Who is James Manyika, Google’s African ‘techno-social’ asset?

By Kévin Poireault
Posted on Wednesday, 2 March 2022 10:50, updated on Thursday, 3 March 2022 10:31

James Manyika, then a senior partner at McKinsey, at the Bridge Forum in San Francisco, California, US, on 16 April 2019. © David Paul Morris/Bloomberg via Getty Images

By appointing James Manyika as its senior vice president for technology and society, Google has decided to go for experience. After 30 years at McKinsey, the Zimbabwean is known for his research work in innovation.

It’s a small revolution: Google has appointed its first-ever vice president of technology and society. The lucky man is Zimbabwe’s James Manyika, who left his position as director of the McKinsey Global Institute, the research arm of renowned consulting firm McKinsey & Company, in January.

Manyika, who is part of Alphabet’s management team and reports directly to CEO Sundar Pichai, will be responsible for “shaping and sharing Google’s views on how technology affects society,” according to a statement from the Mountain View firm.

More specifically, he will help define Google’s vision on issues such as the future of work, artificial intelligence and sustainable development. These themes are dear to this Harare native, who is recognised for his work at the crossroads between the future of work, artificial intelligence and robotics, as well as experience in the world of Big Tech.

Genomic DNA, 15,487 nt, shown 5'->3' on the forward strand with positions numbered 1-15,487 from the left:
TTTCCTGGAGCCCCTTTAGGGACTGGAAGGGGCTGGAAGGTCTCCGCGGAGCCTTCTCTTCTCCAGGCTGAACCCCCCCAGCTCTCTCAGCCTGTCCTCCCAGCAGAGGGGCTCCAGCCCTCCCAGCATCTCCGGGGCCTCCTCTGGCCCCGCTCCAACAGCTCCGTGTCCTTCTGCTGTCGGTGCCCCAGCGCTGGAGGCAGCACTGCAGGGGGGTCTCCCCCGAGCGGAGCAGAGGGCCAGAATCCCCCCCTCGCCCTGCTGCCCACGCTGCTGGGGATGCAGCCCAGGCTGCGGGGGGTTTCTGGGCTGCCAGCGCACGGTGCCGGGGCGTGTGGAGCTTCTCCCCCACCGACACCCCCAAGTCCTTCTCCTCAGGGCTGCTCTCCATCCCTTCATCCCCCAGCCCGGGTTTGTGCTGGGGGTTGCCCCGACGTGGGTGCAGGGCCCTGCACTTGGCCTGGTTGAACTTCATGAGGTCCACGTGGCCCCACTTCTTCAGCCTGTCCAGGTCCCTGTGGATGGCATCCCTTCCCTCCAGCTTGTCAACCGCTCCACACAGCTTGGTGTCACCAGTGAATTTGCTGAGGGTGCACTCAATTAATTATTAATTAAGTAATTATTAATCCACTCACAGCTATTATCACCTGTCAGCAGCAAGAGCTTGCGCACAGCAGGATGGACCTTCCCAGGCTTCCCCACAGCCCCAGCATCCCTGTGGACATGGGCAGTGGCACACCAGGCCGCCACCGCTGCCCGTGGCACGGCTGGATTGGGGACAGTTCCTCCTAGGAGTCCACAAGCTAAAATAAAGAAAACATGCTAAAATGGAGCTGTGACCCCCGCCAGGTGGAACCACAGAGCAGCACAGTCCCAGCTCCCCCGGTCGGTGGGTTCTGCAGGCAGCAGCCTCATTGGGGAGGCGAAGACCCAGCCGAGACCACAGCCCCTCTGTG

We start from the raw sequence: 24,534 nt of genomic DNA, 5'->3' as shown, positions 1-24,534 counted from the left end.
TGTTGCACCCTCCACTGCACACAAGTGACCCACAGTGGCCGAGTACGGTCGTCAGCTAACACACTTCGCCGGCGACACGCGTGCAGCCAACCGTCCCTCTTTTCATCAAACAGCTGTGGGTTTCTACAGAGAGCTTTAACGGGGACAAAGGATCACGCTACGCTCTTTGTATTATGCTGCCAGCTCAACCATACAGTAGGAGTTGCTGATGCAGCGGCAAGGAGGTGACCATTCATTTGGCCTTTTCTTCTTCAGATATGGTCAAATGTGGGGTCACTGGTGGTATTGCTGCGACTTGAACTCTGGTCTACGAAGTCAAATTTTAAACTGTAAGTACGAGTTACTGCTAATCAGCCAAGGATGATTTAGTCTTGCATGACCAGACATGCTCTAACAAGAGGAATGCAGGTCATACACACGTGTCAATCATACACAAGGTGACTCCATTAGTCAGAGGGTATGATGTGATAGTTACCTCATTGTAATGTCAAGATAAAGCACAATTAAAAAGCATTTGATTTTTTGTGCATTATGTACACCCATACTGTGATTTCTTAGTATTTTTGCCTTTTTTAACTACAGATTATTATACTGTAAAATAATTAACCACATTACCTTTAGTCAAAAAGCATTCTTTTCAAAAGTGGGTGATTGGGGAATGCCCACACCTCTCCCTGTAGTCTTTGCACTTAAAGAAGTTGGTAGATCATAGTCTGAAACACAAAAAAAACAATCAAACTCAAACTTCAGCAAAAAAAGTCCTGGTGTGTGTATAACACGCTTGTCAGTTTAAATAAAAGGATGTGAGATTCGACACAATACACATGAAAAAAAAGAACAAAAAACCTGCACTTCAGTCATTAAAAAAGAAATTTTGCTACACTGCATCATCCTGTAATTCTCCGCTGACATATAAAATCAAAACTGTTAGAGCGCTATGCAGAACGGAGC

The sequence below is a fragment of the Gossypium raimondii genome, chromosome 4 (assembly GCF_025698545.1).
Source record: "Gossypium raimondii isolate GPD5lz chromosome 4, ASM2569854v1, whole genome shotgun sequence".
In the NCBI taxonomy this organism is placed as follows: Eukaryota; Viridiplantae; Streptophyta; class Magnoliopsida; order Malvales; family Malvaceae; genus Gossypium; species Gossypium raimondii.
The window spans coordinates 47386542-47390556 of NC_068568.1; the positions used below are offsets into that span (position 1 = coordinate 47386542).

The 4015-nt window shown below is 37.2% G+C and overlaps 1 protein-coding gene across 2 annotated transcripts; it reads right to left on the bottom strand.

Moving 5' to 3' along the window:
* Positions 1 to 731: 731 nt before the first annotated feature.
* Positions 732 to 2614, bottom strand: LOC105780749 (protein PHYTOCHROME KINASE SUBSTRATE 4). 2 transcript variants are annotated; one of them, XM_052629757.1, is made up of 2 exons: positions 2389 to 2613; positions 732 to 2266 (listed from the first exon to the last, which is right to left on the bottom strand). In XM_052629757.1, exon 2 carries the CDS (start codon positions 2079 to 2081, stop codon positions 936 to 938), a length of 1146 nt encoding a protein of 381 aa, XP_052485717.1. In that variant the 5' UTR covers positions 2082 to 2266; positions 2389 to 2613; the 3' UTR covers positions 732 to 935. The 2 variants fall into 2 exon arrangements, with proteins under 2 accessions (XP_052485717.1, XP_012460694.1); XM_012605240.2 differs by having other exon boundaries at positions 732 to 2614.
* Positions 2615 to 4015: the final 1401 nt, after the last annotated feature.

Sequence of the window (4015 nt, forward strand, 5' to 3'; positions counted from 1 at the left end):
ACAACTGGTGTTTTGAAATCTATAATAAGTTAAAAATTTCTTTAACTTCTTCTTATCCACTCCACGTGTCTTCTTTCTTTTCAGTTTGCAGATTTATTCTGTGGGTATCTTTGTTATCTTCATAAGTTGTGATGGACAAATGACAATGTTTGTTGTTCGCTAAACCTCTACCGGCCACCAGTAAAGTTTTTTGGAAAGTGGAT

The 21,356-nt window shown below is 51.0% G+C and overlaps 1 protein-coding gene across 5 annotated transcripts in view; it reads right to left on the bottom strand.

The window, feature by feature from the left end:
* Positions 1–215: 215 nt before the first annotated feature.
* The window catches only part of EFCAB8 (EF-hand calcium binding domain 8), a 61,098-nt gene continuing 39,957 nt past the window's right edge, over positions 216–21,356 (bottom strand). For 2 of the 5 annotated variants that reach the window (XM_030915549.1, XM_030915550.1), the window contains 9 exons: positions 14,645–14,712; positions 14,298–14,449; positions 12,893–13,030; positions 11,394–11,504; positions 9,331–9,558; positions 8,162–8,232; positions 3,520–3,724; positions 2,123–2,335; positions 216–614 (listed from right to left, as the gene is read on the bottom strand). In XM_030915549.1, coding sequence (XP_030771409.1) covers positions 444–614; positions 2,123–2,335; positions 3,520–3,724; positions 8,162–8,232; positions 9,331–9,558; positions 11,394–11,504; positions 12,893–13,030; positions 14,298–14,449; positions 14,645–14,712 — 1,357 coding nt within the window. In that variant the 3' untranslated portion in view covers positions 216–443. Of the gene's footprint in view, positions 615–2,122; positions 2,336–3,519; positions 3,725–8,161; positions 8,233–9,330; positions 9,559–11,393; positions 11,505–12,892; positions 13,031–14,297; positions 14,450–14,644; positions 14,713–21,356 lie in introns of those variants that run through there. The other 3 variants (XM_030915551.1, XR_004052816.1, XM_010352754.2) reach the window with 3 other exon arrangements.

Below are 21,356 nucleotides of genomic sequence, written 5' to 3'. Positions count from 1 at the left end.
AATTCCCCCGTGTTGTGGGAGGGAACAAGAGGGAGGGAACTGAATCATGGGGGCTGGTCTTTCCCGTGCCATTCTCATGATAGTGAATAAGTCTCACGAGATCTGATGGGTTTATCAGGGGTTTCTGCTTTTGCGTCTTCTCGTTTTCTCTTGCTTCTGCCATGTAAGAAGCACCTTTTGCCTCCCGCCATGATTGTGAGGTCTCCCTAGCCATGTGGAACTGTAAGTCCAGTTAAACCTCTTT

Rhodes scholar (like Bill Clinton)

After studying at Harare’s Prince Edward School, then at the University of Zimbabwe, where he obtained a bachelor’s degree in electrical engineering, Manyika went to Oxford on the Rhodes Scholarship, which allows foreigners to study at the prestigious British university. He acquired several degrees, including a PhD in robotics and artificial intelligence.

Silicon Valley veteran

Manyika joined McKinsey in 1994 and has worked for the consultancy firm for 28 years. The last 20 were spent in the McKinsey Global Institute (MGI) offices in Silicon Valley, where he was appointed director in 2009. In this capacity, the Zimbabwean has advised a number of tech executives.

Author of economic essays

In 1994, while employed as a senior partner at McKinsey, Manyika published Decentralised Data Fusion: An Information Theoretic Approach, a research book about decentralised data collection, which he co-authored with researcher Hugh F. Durrant-Whyte. In 2015, he co-wrote an economic essay, No Ordinary Disruption: The Four Global Forces Breaking All the Trends, with two MGI colleagues. His work on the future of work is also featured in the bestseller Them: Why We Hate Each Other-And How to Heal, which was published in 2018 by US politician Ben Sasse.

On the difficulty of being black

Appointed by California Governor Gavin Newsom to head the Future of Work Commission in 2019, alongside US trade unionist Mary Kay Henry, he pointed out the unequal treatment that workers in the western US state have been subjected to, which has been exacerbated during the Covid-19 pandemic, in a report published in March 2021. A month earlier, he had analysed the plight of black workers in corporate America in a McKinsey Global Institute report.